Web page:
resentment

noun

re·​sent·​ment ri-ˈzent-mənt How to pronounce resentment (audio)
: a feeling of indignant displeasure or persistent ill will at something regarded as a wrong, insult, or injury
Choose the Right Synonym for resentment

offense, resentment, umbrage, pique, dudgeon, huff mean an emotional response to or an emotional state resulting from a slight or indignity.

offense implies hurt displeasure.

takes deep offense at racial slurs

resentment suggests lasting indignation or ill will.

harbored a lifelong resentment of his brother

umbrage may suggest hurt pride, resentment, or suspicion of another's motives.

took umbrage at the offer of advice

pique applies to a transient feeling of wounded vanity.

in a pique I foolishly declined the invitation

dudgeon suggests an angry fit of indignation.

stormed out of the meeting in high dudgeon

huff implies a peevish short-lived spell of anger usually at a petty cause.

in a huff he slammed the door

Examples of resentment in a Sentence

She bore bitter feelings of resentment toward her ex-husband. He's filled with resentment at his boss. He expressed his resentment of the new policies.
Recent Examples on the Web Managers are your most powerful protection against the sniping, insults, and resentments of a toxic workplace environment. Jan Bruce, Forbes, 14 Feb. 2024 Dozens of tractors jammed streets in Brussels near EU institutions less than a week later as farmers aimed their resentment at the bloc’s leaders meeting nearby for a summit. Nayla Razzouk, Fortune Europe, 13 Feb. 2024 In fact, ideologies of economic resentment are natural friends of ideologies of racial resentment, and a preference for government by administrative experts rather than representative legislatures flows easily from a Wilsonian view that the common people include too many lesser beings. Dan McLaughlin, National Review, 6 Feb. 2024 Gemini May 21 – June 20 Hidden resentment could provoke you to impulsively shirk your ongoing duties. Tarot.com, Baltimore Sun, 3 Feb. 2024 Being the youngest in my family, my close relationship with my mom has led to resentment from my older siblings, who are 23 and 27. Harriette Cole, The Mercury News, 3 Feb. 2024 They are united only by a sense of growing anger and resentment. Roger Cohen, New York Times, 31 Jan. 2024 In 2021, writer Laurence Leamer spoke to PEOPLE about Capote's fascination with Radziwill's relationship with the former First Lady — which at times was fueled by jealousy and resentment. Zoey Lyttle, Peoplemag, 31 Jan. 2024 Doc branch voters no longer seem impressed by the major streamers’ ability to spend millions during campaign season, documentary film leaders tell Variety, and in the view of several notables, could harbor resentment towards those who have benefited from big spending by streamers. Addie Morfoot, Variety, 3 Feb. 2024 See More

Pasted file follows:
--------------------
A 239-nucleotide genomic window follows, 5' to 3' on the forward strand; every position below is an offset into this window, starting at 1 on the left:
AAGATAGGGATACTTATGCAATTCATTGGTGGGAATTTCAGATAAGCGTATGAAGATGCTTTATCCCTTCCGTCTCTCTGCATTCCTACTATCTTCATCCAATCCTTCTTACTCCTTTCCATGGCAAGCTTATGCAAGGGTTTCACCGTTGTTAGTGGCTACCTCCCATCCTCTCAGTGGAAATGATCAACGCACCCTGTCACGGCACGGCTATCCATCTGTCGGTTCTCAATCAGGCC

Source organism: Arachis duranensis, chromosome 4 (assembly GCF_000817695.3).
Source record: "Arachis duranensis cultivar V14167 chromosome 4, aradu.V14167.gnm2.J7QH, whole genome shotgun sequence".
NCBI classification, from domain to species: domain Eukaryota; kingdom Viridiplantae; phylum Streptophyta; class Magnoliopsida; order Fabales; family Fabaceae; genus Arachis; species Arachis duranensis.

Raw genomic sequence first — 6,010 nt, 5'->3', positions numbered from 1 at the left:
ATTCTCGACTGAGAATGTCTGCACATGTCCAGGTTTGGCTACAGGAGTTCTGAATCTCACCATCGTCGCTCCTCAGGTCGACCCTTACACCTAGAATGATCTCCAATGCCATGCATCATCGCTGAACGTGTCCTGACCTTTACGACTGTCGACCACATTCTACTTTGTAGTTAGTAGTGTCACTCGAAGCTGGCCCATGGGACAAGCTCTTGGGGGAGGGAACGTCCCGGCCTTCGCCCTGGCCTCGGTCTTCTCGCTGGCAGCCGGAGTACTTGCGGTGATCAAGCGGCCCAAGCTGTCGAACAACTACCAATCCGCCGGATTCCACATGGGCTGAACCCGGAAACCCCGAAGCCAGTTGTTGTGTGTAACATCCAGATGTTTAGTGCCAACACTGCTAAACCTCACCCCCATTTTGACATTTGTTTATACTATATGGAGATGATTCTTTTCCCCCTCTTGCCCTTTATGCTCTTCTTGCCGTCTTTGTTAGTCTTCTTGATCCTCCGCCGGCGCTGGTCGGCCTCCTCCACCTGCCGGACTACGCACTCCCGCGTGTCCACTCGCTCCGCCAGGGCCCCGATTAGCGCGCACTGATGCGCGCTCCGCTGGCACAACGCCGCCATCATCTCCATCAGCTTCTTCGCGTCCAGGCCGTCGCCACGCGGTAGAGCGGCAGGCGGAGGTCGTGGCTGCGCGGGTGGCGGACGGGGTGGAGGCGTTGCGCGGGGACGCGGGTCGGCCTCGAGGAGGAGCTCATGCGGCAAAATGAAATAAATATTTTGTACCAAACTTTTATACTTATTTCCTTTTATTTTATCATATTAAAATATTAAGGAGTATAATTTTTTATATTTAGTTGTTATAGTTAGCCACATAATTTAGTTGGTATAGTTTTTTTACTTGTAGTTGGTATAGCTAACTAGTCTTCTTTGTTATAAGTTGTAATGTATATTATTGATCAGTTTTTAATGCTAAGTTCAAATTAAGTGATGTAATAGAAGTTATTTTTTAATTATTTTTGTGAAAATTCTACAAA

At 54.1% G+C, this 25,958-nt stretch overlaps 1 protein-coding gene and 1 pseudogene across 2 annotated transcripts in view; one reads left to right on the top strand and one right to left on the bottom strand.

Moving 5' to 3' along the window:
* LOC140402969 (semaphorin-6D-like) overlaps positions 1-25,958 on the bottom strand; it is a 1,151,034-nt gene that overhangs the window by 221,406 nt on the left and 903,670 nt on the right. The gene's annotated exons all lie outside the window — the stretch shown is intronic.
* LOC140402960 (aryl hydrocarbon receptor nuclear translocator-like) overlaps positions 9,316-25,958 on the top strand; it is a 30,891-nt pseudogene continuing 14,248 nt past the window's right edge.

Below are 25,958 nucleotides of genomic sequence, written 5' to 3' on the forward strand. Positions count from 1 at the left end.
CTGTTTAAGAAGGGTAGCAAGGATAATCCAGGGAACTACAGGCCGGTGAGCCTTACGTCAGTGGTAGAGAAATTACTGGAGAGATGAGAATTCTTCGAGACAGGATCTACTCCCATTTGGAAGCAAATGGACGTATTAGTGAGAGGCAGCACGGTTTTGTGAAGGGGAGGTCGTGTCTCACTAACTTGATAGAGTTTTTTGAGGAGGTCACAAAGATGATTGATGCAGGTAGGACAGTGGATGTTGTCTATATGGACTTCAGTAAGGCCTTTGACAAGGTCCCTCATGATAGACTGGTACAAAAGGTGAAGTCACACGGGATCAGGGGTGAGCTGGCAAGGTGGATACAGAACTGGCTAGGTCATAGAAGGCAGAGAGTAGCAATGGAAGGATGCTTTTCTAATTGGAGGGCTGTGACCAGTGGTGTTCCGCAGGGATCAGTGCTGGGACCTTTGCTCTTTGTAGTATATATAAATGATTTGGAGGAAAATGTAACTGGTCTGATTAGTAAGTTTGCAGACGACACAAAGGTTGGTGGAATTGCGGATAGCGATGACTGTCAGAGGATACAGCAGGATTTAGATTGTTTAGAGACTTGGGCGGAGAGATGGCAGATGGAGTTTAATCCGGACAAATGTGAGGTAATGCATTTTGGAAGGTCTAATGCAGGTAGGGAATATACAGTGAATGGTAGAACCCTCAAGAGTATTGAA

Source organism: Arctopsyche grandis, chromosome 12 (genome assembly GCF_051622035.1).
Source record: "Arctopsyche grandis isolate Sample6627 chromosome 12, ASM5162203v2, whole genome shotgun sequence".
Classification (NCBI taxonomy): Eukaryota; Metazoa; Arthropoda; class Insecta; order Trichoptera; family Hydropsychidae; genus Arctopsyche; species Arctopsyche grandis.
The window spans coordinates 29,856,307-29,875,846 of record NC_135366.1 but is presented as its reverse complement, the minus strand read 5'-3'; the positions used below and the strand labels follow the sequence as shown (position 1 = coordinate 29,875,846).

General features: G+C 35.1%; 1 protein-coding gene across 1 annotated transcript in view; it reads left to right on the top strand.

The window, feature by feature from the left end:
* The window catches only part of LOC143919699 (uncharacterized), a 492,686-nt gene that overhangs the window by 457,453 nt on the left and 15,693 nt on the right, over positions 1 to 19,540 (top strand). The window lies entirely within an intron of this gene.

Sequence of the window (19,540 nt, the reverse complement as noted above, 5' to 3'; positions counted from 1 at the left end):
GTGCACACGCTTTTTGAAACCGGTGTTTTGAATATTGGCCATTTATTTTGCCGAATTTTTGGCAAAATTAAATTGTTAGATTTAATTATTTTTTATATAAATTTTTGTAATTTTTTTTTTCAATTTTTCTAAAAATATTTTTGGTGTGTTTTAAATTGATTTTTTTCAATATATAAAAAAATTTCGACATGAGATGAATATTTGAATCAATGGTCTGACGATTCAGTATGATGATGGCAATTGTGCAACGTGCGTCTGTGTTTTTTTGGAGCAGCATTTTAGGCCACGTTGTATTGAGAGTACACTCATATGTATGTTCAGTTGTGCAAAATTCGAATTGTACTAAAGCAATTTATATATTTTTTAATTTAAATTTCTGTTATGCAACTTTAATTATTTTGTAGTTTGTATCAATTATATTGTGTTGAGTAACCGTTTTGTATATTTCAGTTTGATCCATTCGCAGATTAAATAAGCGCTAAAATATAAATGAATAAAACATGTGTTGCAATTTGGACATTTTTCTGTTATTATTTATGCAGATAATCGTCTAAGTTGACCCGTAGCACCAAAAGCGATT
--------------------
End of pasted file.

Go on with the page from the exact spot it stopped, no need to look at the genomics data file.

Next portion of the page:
These examples are programmatically compiled from various online sources to illustrate current usage of the word 'resentment.' Any opinions expressed in the examples do not represent those of Merriam-Webster or its editors. Send us feedback about these examples.

Word History

First Known Use

1619, in the meaning defined above

Time Traveler
The first known use of resentment was in 1619

Dictionary Entries Near resentment

Cite this Entry

“Resentment.” Merriam-Webster.com Dictionary, Merriam-Webster, https://www.merriam-webster.com/dictionary/resentment. Accessed 1 Mar. 2024.

Kids Definition

resentment

noun
re·​sent·​ment ri-ˈzent-mənt How to pronounce resentment (audio)
: a feeling of angry displeasure at something regarded as a wrong, insult, or injury

More from Merriam-Webster on resentment

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